I try quite hard (regardless of how it may seem, perhaps) to present as balanced of an outlook on this blog as I can. I try to take into consideration the thoughts and feelings of all potential readers, and so there’s often some topics that I just won’t write about, or which I’ll really tread carefully around, for fear of provoking anyone. And so I was really considering not writing a response to yesterday’s inauguration at all. I realize that there are many who dislike Biden, feel the election was somehow fraudulent, believe this is the continuation of a long slide toward a villainous portrayal of socialism, etc. And I’ve been posting about politics a fair bit the last while. (I wonder why?) Wouldn’t it have been easier to just post a movie review or a fluff piece about breakfast cereals today instead?
But at the same time, I use this blog to chronicle how I feel and what I think about different things that happen in our world, and when I’ve got a lot to say, I have a documented hard time shutting up. And yesterday made me feel a whole lot of things. Things I wanted to get down. This shouldn’t be considered an attack on anyone or a judgement on people. This is just my personal response to what I saw yesterday and how I’ve felt over the past four years.
In a nutshell, yesterday made me feel like I could be patriotic again. Like I was proud to be an American, and that there was some real hope for my country’s future. For the past four years, I feel like Trump has really steered hard into the negative stereotypes of America that I’ve seen overseas. The shoot first, me first, xenophobic, ignorant, money-grubbing depictions that have always disappointed me.
But Americans are so much more than that. The parts of America I really love are the brighter aspects. The idealism. The thought that we can change the world and make it better. The hope that there’s no problem we can’t tackle. The celebration of diversity. The refuge for all. Yes, we’re wealthy and occasionally spoiled. Yes, we often don’t take as great of an interest in national affairs as might behoove us, but when push comes to shove, I’ve always thought America would do what was best for everyone, not just itself.
Yesterday, I saw a huge display of diversity and optimism, even in the middle of a pandemic. I saw a fantastic young poet laureate deliver a moving reading of art. I saw music and art celebrated from all across the country. Yes, you could argue that Trump tried to do the same thing at times, but with Trump, it always felt to me like he was going for an America of the past. A white-washed historical relic he wanted to somehow embalm and stick out there on display. If this were pop culture, Trump was the toy collector in Toy Story 2.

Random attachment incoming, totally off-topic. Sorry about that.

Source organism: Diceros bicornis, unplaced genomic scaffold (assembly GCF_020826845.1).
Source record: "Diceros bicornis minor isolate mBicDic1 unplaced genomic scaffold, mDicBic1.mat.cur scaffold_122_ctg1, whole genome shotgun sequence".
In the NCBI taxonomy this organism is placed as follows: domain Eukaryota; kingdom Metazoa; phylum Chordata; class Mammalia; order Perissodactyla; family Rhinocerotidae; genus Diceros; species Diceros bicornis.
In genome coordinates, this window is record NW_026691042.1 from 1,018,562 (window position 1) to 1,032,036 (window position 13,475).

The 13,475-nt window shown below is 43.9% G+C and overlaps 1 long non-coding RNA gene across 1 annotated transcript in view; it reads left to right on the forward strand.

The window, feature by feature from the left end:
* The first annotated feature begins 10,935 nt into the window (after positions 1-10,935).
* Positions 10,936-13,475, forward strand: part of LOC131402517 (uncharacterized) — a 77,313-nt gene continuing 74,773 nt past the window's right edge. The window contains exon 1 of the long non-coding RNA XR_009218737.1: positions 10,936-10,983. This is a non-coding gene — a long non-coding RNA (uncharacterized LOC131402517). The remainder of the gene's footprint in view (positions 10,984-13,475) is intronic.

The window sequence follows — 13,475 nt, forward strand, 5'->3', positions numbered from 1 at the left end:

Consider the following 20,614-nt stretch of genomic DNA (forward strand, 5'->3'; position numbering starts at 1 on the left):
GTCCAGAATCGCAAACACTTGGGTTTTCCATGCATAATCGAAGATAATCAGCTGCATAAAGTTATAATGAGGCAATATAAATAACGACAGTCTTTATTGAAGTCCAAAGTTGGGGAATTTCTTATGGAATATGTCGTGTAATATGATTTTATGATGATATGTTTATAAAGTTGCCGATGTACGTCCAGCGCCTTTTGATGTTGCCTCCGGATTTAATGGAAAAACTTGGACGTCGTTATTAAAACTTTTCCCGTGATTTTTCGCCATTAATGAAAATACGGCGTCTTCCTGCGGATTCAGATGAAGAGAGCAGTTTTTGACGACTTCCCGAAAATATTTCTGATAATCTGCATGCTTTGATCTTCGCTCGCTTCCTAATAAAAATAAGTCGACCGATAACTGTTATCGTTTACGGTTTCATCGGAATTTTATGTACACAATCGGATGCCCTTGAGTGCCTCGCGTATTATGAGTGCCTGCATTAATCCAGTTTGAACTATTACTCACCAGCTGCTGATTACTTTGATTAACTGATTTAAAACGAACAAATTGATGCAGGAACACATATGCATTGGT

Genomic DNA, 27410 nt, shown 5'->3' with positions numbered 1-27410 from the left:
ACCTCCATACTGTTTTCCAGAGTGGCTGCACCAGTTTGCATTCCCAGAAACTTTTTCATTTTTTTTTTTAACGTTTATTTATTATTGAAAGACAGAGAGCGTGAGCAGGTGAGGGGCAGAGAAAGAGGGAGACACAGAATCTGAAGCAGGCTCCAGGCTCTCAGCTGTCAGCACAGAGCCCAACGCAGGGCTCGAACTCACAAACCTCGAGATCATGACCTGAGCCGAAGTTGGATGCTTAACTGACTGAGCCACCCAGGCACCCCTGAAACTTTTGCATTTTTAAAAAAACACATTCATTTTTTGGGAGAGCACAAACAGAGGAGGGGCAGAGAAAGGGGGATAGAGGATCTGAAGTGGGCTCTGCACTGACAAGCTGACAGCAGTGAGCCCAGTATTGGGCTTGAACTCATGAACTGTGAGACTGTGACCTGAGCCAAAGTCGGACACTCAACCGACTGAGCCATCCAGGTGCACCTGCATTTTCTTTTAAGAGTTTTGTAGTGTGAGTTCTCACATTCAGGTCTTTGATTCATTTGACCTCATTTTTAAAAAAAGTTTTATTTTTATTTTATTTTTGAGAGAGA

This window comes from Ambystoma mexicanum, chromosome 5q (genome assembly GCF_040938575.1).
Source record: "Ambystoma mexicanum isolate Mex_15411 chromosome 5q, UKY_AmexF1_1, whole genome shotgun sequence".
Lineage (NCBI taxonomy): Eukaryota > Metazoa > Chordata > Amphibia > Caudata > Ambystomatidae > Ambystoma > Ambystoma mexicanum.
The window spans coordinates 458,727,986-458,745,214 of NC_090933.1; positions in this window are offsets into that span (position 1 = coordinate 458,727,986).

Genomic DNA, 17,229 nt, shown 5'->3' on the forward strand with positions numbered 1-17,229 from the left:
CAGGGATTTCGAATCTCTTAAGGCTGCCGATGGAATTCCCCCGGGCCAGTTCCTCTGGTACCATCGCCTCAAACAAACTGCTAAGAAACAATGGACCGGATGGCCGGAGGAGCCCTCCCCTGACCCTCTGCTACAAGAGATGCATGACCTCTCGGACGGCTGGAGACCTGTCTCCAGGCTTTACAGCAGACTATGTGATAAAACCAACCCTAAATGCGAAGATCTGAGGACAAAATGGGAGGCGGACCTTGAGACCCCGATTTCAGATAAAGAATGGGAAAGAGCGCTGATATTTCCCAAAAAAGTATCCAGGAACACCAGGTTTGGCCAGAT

For the past four years, the American flag has often been used (in my opinion) as a blunt object. Flown next to Trump flags from the backs of trucks. It felt like you couldn’t be patriotic unless you supported the president, and that (frankly) is ridiculous. The fact that I felt that way is appalling to me, and it took yesterday for me to fully realize how Trump had pulled that trick off. Sure, you can say I was being too sensitive or too whatever, but I don’t believe you can argue how people feel. If someone tells you they’re sad, you can’t tell them they’re wrong.
So it was such a breath of fresh air to finally not have that feeling hanging over me anymore. To know that Biden will no doubt do things I disagree with, but that I can still feel like we’re on the same team, or at the very least that my disagreeing with his policies won’t make me un-American. And doubtless there will be some on the right who say that kind of thinking is just me being a snowflake and too easily triggered or whatever, but we shouldn’t have to apologize when someone else makes us feel less or crazy or wrong.
Anyway. It was a very good day for me yesterday. I’ll return (hopefully) to movie reviews and whatnot tomorrow. But for today, I wanted to at least get that thought down for the record. Thanks for reading, and I’ll catch you tomorrow.
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